Keynote 2

Elisa Bertino
14 Dec 2016

Keynote 2

Big Data – Security and Privacy

Elisa Bertino, Purdue University

Technological advances and novel applications, such as sensors, cyber-physical systems, smart mobile devices, cloud systems, data analytics, and social networks, are making possible to capture, and to quickly process and analyze huge amounts of data from which to extract information critical for security-related tasks. In the area of cyber security, such tasks include user authentication, access control, anomaly detection, user monitoring, and protection from insider threat. By analyzing and integrating data collected on the Internet and Web one can identify connections and relationships among individuals that may in turn help with homeland protection. By collecting and mining data concerning user travels and disease outbreaks one can predict disease spreading across geographical areas. And those are just a few examples; there are certainly many other domains where data technologies can play a major role in enhancing security. The use of data for security tasks raises however major privacy concerns. Collected data, even if anonymized by removing identifiers such as names or social security numbers, when linked with other data may lead to re-identify the individuals to which specific data items are related to. Also, as organizations, such as governmental agencies, often need to collaborate on security tasks, data sets are exchanged across different organizations, resulting in these data sets being available to many different parties. Apart from the use of data for analytics, security tasks such as authentication and access control may require detailed information about users. An example is multi-factor authentication that may require, in addition to a password or a certificate, user biometrics. Recently proposed continuous authentication techniques extend access control system. This information if misused or stolen can lead to privacy breaches. It would then seem that in order to achieve security we must give up privacy. However this may not be necessarily the case. Recent advances in cryptography are making possible to work on encrypted data – for example for performing analytics on encrypted data. However much more needs to be done as the data privacy techniques to use heavily depend on the specific use of data and the security tasks at hand. Also current techniques are not still able to meet the efficiency requirement for use with big data sets.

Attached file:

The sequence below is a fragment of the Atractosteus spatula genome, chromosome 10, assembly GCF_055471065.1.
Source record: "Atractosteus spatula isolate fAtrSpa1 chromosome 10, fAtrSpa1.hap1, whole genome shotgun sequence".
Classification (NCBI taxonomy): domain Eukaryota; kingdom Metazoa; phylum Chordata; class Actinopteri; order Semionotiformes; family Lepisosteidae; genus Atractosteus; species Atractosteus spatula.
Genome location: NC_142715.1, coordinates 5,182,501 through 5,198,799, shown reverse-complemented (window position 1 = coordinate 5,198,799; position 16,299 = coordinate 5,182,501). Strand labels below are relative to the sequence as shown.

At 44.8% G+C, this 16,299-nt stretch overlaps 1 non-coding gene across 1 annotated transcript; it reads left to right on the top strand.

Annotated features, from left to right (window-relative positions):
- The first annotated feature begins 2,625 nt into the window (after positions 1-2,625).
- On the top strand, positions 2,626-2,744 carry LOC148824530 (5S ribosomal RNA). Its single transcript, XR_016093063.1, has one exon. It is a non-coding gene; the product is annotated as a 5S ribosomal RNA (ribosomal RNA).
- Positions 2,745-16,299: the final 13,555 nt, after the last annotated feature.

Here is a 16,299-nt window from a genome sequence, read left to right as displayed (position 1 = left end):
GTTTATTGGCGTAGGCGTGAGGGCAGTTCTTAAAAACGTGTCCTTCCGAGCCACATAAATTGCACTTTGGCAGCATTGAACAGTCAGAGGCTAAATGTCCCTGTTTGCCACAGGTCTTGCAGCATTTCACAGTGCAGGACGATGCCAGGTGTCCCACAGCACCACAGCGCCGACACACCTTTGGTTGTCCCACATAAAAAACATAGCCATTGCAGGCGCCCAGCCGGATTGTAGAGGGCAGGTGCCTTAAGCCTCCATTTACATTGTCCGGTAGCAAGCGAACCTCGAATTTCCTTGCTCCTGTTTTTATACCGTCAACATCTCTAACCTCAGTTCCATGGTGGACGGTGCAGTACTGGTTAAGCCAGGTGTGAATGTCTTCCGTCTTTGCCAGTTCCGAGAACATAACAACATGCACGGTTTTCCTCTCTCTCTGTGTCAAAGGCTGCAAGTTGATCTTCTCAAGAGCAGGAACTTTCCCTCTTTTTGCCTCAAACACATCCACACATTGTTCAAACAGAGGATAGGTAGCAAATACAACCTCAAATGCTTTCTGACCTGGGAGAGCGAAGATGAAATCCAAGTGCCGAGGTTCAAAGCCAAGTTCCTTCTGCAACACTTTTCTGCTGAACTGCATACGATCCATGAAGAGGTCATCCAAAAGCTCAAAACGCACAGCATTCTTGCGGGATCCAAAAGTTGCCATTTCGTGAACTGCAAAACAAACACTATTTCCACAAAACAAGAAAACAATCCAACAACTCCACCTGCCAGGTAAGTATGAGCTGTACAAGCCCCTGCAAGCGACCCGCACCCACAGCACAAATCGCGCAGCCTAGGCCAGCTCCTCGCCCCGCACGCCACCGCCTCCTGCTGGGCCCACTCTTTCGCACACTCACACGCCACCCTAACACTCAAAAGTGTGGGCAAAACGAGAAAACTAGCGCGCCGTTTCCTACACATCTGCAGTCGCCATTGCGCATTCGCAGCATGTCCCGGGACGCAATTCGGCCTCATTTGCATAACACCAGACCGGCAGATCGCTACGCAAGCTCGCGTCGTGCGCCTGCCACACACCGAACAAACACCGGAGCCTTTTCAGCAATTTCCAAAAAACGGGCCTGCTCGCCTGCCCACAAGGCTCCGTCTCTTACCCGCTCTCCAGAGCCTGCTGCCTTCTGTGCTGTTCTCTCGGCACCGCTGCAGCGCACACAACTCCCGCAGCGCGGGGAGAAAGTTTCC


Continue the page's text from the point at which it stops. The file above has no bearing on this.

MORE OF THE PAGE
In this talk we will discuss methods and techniques to make this reconciliation possible and identify research directions.

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